Mr. William Sevirri, an electronics shop owner at Jesco Beauty Centre says that they will still sell the antennas to the unsuspecting masses since they haven’t been sensitized. “Most people don’t know when the deadline is, we will use that chance to sell them the antennas,” he says.He however, acknowledges that in the end they will make losses.
Although there are still challenges in the digital migration process, there’s hope that all Ugandans will finally embrace it.
Seated in his shop is Mr. Pascal Tumusiime’s Lasonic digital television set displays clear crystal images from a local television program. The television lures customers to his shop. Mr. Tumusiime reveals he decided to buy a decoder because he was fed up with watching unclear pictures. “After watching digital television, I don’t think I can switch back to watching analog, these pictures are so clear,’ declares Mr. Tumusiime.
Another ardent TV watcher Abdul Muwanika, a resident of Kawempe, says he too decided to join digital television because of the clear pictures it offers.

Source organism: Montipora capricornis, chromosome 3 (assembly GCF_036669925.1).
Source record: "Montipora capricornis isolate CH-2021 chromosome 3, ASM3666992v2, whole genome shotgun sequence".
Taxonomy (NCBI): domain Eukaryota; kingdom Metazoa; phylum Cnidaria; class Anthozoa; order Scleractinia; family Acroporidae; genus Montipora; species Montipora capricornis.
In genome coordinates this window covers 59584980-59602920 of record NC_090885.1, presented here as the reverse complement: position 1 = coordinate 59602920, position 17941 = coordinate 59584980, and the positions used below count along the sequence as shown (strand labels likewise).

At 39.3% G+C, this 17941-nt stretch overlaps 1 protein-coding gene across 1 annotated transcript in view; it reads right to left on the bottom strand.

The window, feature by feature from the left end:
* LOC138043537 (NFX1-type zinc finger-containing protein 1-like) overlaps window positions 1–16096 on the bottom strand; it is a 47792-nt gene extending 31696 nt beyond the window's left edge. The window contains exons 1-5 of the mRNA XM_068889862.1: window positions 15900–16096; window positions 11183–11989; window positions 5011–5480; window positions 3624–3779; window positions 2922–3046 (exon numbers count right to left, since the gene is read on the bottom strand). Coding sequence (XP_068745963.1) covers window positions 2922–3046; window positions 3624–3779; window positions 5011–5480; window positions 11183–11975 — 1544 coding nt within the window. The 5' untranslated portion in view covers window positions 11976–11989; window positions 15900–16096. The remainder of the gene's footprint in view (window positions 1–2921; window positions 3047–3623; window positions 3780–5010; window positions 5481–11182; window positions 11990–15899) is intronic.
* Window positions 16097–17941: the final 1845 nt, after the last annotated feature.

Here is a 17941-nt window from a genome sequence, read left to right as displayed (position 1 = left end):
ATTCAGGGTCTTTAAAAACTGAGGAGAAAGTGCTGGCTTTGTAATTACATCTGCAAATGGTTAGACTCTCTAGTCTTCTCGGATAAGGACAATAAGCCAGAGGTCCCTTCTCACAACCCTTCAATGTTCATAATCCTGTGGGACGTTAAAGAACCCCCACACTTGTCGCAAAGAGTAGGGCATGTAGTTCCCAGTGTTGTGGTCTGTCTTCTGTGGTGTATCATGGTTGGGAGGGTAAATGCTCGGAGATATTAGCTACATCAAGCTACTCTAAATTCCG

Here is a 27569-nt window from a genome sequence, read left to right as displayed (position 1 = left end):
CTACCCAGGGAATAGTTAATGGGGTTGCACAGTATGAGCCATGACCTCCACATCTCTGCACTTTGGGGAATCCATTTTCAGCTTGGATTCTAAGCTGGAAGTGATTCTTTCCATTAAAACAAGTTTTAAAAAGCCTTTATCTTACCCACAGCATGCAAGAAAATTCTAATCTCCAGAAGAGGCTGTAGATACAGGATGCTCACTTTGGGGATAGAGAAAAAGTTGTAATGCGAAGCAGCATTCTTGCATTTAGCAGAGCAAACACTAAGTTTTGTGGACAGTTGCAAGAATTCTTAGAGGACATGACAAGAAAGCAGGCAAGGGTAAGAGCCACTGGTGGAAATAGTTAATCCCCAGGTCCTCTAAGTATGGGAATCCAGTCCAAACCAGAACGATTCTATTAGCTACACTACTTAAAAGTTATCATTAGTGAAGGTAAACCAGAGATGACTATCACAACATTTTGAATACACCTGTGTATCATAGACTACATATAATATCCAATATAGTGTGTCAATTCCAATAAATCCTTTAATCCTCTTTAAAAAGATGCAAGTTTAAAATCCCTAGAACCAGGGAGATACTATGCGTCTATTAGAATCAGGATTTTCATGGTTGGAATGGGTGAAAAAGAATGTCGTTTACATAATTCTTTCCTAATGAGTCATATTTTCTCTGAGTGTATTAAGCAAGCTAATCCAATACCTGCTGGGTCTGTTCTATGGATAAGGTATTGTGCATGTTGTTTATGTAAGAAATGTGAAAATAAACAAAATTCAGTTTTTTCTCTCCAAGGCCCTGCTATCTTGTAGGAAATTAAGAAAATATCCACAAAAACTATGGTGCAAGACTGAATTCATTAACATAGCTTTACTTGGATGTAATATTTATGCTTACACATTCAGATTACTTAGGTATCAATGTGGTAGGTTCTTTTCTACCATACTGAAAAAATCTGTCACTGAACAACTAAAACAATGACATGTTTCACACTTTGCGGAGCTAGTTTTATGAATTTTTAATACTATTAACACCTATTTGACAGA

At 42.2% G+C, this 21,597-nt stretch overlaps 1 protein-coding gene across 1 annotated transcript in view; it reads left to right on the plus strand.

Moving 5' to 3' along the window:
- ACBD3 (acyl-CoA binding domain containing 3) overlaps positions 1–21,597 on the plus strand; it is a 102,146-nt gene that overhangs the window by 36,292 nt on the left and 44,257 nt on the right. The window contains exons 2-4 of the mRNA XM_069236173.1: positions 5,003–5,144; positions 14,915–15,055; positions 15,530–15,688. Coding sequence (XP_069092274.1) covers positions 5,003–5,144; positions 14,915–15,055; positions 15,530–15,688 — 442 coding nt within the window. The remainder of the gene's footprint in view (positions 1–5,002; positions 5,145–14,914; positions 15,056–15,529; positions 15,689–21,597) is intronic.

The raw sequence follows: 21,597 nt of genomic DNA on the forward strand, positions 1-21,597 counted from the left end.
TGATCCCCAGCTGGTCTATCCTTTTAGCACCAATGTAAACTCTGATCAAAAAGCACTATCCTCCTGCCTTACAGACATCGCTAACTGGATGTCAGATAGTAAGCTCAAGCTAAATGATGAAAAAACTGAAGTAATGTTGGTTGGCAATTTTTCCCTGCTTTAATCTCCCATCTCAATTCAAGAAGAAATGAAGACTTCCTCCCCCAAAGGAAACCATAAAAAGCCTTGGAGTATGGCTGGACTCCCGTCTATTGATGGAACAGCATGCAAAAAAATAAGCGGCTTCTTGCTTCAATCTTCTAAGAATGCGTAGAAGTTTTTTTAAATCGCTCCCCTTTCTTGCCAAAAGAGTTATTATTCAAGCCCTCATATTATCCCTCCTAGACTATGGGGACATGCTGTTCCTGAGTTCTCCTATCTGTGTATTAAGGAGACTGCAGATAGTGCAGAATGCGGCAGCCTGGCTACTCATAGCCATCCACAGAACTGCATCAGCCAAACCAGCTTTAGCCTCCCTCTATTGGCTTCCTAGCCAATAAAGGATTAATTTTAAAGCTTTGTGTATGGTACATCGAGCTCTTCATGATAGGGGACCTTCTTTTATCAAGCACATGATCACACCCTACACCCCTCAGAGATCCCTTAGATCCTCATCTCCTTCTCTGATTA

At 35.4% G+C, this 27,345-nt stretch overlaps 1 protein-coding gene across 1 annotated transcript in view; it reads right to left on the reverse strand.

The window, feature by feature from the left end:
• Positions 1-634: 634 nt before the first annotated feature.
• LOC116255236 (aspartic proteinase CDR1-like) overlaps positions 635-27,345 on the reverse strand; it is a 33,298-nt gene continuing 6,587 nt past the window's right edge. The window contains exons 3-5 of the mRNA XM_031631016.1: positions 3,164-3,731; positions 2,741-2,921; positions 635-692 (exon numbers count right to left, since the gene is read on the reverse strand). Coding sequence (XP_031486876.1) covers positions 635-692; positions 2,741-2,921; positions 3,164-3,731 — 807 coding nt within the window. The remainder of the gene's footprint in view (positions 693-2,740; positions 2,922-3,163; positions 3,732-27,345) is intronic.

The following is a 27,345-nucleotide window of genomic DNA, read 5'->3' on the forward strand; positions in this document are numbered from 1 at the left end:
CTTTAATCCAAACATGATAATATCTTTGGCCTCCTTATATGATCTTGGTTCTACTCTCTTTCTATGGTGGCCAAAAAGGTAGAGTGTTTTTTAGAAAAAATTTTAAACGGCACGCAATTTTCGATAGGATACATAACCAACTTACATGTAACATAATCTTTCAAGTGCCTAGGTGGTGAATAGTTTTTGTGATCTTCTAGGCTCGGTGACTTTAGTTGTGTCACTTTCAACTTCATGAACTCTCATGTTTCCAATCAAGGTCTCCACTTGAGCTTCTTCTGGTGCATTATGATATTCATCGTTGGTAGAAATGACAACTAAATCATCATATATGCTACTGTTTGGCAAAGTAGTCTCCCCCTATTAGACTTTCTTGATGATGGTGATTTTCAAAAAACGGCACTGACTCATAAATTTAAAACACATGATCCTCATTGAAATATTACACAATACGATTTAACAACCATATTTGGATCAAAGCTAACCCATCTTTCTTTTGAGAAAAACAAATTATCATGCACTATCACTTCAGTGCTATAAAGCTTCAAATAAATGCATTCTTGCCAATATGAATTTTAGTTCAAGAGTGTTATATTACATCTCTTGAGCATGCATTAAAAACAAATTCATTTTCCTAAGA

Clear images is definitely one of the reasons why many Ugandans have switched to digital migration but Margaret Nakyagaba says she enjoys digital television because of the reliable signal and that many channels are shown at a cheaper price. She says that although the prices are a bit high, technology changes and its part of progress. “Change is not easy and we must hold onto change, we must get used to that,” she comments about the high prices.
As the ITU deadline nears, the country looks set for the migration; most of the crucial issues have been completed, more Free-to-air companies have been approved and more Pay-per-view digital providers are selling more decoders each day that goes by. Unlike Rwanda that completed the migration without upgrading most of its decoders, Uganda will enter the new digital era with high definition DVB-Terrestrial decoders.
But the big question remains: will Uganda go fully digital on 17 June?
Anyway, if the country fails to switch off analog and switch on digital broadcasting, the repercussions will be unbearable since Uganda will not be able to lodge any complaints against analogue broadcasting to the ITU.